Overactive Bladder in Men
Symptoms, Causes, and Treatment
Do you feel like you're using the washroom more often than you used to? If yes, you're not alone. Many men live with symptoms of an overactive bladder that leave them embarrassed and limit their daily activities. Fortunately, treatment options and lifestyle changes can help alleviate an overactive bladder and regain control.
Enlarged prostate vs. overactive bladder
Having an enlarged prostate is not the same as an overactive bladder. However, an overactive bladder (OAB) is often a symptom of an enlarged prostate, a common consequence of getting older.
The urethra passes through the prostate. As a result, having an enlarged prostate puts pressure on the urethra, restricting urine flow. As a result, the bladder has to work harder to counteract resistance which can lead receptors in the bladder to become very sensitive and send signals to the brain that you need to urinate. The resulting urge to urinate is called OAB. An enlarged prostate can be the culprit for this scenario and many more. Other symptoms of an enlarged prostate and urinary issues include:
- Difficulty initiating urine flow
- Straining or forcing to urinate
- Weak or intermittent urine stream
- Increased frequency of needing to urinate, including at nighttime
- Urinary dribbling
Other causes of urinary leakage
An enlarged prostate is the most common cause of male incontinence problems, but many other elements can lead to frequent urges to urinate or urinary incontinence. Other factors include:
- Weak pelvic floor muscles cause urine to remain trapped and pool in the urethra when you urinate. After you've finished, you can experience urinary leakage in small amounts, known as "post-micturition dribbling."
- Stress urinary incontinence (involuntary incontinence during coughing, laughing, sneezing, or exercise), although not as common in men, can occur after prostate surgery when the sphincter muscle is weakened or damaged, preventing it from closing the urethra completely.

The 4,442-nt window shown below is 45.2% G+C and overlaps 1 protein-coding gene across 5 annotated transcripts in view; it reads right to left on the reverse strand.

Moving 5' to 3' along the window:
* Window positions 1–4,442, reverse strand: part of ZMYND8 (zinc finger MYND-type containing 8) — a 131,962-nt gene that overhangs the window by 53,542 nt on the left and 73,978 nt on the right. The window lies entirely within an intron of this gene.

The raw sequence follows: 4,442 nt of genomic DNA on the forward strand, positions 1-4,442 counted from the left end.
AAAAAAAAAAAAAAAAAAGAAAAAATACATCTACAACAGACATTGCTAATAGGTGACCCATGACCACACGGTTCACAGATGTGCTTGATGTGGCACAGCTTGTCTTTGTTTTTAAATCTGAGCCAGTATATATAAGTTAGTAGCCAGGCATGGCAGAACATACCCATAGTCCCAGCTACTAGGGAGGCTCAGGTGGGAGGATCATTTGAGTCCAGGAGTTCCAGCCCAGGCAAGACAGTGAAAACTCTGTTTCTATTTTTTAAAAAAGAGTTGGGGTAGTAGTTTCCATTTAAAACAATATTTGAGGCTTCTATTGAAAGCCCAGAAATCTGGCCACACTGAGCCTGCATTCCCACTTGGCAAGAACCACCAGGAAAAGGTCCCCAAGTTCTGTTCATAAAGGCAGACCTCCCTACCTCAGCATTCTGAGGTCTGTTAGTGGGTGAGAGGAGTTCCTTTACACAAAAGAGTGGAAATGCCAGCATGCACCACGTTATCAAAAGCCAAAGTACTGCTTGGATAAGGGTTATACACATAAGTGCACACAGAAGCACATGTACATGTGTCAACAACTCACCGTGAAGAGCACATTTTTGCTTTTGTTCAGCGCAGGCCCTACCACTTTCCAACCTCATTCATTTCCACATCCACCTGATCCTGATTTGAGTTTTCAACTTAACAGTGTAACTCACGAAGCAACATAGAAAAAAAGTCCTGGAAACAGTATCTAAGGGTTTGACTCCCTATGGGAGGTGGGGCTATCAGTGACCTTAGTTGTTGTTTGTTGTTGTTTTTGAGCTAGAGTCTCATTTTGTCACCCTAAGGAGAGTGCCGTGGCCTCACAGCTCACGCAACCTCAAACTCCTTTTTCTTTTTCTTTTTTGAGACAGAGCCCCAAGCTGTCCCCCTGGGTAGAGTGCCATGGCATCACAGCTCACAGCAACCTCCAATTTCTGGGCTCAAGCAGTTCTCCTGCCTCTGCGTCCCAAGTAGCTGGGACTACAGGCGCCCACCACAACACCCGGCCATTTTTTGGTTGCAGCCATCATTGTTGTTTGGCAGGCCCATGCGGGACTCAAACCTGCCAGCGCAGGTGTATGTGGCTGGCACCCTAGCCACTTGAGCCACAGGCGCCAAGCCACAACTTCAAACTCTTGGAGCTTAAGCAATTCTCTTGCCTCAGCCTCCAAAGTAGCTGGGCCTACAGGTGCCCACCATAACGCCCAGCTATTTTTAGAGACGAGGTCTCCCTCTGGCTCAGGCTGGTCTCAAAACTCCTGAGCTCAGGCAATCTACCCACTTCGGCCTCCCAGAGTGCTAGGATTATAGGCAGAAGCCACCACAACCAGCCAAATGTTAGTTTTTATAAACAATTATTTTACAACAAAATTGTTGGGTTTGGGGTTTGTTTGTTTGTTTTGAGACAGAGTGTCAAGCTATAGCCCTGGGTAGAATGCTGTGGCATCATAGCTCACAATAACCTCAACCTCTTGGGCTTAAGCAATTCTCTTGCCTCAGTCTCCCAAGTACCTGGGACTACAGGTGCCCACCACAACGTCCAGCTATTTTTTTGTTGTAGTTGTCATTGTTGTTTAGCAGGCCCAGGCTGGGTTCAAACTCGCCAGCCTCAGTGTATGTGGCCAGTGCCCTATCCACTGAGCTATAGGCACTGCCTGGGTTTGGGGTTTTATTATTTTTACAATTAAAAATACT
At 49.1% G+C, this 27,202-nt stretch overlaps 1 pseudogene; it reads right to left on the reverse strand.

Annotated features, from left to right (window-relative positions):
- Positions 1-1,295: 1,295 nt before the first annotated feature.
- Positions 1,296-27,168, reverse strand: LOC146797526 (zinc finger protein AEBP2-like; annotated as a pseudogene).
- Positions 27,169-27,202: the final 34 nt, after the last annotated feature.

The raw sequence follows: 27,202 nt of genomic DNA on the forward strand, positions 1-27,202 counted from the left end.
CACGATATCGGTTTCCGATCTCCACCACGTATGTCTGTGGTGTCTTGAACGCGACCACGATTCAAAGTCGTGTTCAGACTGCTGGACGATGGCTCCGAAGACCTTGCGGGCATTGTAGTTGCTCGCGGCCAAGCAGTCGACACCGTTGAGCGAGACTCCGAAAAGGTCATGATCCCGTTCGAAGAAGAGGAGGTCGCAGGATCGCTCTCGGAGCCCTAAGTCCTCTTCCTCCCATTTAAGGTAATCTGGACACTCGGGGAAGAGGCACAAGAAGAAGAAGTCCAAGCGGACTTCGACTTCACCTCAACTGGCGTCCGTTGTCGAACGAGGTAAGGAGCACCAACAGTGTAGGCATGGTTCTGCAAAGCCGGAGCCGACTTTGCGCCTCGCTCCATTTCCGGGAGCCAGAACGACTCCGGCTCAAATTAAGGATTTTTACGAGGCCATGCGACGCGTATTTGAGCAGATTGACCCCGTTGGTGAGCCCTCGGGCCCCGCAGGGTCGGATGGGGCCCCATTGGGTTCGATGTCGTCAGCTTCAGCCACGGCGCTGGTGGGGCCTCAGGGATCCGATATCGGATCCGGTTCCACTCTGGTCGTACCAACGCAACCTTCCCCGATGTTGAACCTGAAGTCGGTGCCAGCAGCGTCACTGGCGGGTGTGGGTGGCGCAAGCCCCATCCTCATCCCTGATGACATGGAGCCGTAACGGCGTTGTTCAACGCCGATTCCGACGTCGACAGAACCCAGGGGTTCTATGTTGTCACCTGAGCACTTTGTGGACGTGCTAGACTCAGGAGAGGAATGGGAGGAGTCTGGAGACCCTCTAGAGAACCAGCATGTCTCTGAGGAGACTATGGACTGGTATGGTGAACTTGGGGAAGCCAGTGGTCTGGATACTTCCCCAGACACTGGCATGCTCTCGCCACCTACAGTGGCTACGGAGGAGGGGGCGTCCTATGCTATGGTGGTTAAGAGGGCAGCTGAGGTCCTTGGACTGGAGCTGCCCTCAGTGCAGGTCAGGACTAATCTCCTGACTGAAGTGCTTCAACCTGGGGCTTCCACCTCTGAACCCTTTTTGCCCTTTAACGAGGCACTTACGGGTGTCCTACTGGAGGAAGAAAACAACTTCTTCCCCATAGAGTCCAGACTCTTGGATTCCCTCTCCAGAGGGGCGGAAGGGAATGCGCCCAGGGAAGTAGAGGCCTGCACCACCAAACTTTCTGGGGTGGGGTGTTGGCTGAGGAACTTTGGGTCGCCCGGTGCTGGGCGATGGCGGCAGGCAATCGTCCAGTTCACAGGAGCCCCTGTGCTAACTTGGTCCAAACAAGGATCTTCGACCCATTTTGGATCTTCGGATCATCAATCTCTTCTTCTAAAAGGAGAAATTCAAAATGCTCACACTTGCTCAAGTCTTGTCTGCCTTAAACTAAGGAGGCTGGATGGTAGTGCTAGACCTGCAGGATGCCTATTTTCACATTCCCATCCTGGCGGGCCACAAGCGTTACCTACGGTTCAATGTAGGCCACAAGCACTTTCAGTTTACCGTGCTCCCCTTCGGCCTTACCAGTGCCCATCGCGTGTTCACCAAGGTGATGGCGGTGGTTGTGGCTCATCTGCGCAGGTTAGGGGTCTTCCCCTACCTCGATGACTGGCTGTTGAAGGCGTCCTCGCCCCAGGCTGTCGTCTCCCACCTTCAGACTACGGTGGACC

- Urinary Tract Infections (UTIs)
- Chronic Constipation
- Bladder Stones
- Uncontrolled Diabetes Mellitus
- Mobility Issues (e.g., the physical inability to get to the washroom in time)
- Excessive Caffeine Consumption
- Medications that affect the urinary tract (e.g., diuretic)
- Neurological conditions (e.g., Parkinson's disease or Multiple Sclerosis)
Despite the discomfort and its direct effect on one's work, social life and sleep, many people find the condition embarrassing and don't seek medical advice or treatment. However, overactive bladder or urinary leakage/incontinence doesn't have to dictate your life. Instead, you can take back control of your life with the proper treatment and advice.
The first step in treatment is getting a diagnosis by a qualified physician who understands your medical background (urinary tract health, lifestyle, current medications, medical conditions, previous treatments, etc.). Your doctor may also ask you to keep a bladder diary to understand your situation better. Next, a thorough physical examination will be conducted to understand the current condition and health of your lower urinary tract and bladder. Finally, your doctor will recommend various treatment options tailored to your individual needs based on the diagnosis (which may vary from person to person).
You may have heard that many people with overactive bladders experience relief from their symptoms by making certain lifestyle choices. However, before making any changes, please consult your doctor for a diagnosis and treatment recommendations based on your individual needs, as it's essential to determine what is causing the problem.
If lifestyle changes are recommended, here are some common ones to expect:
- Retraining your bladder
- Monitor your drinking habits
- Avoid alcohol and caffeine
- Pelvic floor exercises
- Weight loss
- Using incontinence products